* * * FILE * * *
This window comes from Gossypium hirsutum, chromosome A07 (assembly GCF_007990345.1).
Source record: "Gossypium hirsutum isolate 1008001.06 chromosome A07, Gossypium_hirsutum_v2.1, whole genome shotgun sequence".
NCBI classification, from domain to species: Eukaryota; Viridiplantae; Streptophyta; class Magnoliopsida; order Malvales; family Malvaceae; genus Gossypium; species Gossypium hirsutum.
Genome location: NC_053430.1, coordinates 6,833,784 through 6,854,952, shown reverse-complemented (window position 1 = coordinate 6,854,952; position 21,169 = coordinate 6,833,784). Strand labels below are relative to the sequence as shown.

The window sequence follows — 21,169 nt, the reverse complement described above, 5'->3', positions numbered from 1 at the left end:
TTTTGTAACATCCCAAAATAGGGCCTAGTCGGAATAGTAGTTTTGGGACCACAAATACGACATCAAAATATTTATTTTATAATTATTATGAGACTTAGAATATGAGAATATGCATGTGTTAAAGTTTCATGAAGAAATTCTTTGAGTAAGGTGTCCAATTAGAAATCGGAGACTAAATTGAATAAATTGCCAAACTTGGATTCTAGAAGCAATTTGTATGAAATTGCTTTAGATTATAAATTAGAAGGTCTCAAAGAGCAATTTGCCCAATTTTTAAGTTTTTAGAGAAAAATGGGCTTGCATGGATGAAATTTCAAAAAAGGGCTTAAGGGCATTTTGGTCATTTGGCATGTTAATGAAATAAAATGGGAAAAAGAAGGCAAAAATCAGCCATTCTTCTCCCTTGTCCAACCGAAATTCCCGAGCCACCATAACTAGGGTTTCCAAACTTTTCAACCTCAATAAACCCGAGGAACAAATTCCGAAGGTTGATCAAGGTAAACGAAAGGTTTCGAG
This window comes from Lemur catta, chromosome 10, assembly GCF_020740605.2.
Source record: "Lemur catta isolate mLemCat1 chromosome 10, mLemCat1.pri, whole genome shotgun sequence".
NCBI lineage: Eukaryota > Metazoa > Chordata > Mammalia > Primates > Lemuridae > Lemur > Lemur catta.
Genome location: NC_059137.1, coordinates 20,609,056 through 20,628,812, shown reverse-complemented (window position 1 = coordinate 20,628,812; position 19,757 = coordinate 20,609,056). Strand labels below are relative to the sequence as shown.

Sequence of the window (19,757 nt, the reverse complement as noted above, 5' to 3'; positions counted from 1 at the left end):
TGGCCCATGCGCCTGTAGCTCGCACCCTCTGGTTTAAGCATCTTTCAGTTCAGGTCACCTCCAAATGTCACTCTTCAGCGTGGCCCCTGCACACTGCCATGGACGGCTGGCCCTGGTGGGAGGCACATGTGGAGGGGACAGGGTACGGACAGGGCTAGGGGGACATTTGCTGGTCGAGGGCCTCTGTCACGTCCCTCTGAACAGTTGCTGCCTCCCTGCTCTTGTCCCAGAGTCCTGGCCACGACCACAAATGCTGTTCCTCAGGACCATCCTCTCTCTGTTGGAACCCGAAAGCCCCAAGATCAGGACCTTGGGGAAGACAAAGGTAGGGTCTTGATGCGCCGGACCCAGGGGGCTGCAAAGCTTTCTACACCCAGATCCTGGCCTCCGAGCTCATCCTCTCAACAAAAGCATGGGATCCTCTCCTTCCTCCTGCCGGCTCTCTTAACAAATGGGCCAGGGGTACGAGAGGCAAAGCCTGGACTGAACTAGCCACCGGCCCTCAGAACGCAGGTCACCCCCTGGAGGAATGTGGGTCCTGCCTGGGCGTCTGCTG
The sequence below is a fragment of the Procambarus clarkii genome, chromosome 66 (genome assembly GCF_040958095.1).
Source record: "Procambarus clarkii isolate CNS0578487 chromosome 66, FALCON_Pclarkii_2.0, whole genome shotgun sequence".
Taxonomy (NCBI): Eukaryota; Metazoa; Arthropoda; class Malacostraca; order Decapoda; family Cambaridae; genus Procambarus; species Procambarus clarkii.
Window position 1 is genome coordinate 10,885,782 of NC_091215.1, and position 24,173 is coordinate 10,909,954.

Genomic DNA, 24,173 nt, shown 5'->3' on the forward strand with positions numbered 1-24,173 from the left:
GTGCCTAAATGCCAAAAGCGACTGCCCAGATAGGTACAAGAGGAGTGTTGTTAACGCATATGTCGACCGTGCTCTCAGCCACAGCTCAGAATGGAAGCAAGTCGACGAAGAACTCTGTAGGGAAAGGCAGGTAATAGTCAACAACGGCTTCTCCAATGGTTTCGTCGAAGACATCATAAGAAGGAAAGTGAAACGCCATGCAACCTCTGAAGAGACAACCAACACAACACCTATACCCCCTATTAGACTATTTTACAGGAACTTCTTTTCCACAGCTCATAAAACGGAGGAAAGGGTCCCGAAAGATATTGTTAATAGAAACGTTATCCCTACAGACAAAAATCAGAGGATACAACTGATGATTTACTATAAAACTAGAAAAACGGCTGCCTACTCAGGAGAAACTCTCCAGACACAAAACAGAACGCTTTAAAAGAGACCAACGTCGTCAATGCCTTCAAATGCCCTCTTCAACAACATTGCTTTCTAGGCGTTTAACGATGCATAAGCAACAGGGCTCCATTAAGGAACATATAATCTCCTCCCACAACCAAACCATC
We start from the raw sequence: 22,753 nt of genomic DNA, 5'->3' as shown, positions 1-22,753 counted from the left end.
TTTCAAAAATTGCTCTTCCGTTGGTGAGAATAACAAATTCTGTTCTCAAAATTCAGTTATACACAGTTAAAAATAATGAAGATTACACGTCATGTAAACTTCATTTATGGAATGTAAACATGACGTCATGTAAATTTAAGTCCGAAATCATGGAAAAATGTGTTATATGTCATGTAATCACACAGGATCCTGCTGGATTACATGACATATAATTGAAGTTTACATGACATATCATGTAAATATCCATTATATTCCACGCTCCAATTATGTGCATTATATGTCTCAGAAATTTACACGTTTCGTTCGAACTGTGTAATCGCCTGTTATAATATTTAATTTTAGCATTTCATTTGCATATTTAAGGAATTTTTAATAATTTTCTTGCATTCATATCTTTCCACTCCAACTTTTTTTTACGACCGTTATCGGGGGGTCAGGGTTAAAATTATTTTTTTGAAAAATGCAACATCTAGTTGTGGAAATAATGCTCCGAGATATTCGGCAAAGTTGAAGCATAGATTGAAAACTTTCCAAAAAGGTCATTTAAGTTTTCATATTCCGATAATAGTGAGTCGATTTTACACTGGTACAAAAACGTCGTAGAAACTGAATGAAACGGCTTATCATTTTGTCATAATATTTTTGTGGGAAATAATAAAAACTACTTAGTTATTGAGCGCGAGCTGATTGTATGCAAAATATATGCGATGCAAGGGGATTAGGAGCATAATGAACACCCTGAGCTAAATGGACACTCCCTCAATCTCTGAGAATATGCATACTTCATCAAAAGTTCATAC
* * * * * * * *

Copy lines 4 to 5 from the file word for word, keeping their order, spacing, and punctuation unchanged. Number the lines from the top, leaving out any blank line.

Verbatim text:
Genome location: NC_053430.1, coordinates 6,833,784 through 6,854,952, shown reverse-complemented (window position 1 = coordinate 6,854,952; position 21,169 = coordinate 6,833,784). Strand labels below are relative to the sequence as shown.

The window sequence follows — 21,169 nt, the reverse complement described above, 5'->3', positions numbered from 1 at the left end: